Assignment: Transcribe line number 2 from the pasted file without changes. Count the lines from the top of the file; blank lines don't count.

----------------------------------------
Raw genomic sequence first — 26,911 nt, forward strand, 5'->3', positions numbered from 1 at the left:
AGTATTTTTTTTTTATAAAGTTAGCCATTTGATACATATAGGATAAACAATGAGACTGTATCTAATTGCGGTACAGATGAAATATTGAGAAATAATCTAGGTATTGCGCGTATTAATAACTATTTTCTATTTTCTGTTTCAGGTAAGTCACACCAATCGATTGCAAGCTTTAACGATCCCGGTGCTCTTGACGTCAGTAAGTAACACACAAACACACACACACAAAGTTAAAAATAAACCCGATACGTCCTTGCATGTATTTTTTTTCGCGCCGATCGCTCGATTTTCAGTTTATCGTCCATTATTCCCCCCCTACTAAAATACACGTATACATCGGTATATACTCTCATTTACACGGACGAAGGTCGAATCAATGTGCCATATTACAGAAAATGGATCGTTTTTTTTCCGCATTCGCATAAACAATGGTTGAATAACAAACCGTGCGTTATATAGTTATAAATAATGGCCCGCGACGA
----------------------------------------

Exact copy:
AGTATTTTTTTTTTATAAAGTTAGCCATTTGATACATATAGGATAAACAATGAGACTGTATCTAATTGCGGTACAGATGAAATATTGAGAAATAATCTAGGTATTGCGCGTATTAATAACTATTTTCTATTTTCTGTTTCAGGTAAGTCACACCAATCGATTGCAAGCTTTAACGATCCCGGTGCTCTTGACGTCAGTAAGTAACACACAAACACACACACACAAAGTTAAAAATAAACCCGATACGTCCTTGCATGTATTTTTTTTCGCGCCGATCGCTCGATTTTCAGTTTATCGTCCATTATTCCCCCCCTACTAAAATACACGTATACATCGGTATATACTCTCATTTACACGGACGAAGGTCGAATCAATGTGCCATATTACAGAAAATGGATCGTTTTTTTTCCGCATTCGCATAAACAATGGTTGAATAACAAACCGTGCGTTATATAGTTATAAATAATGGCCCGCGACGA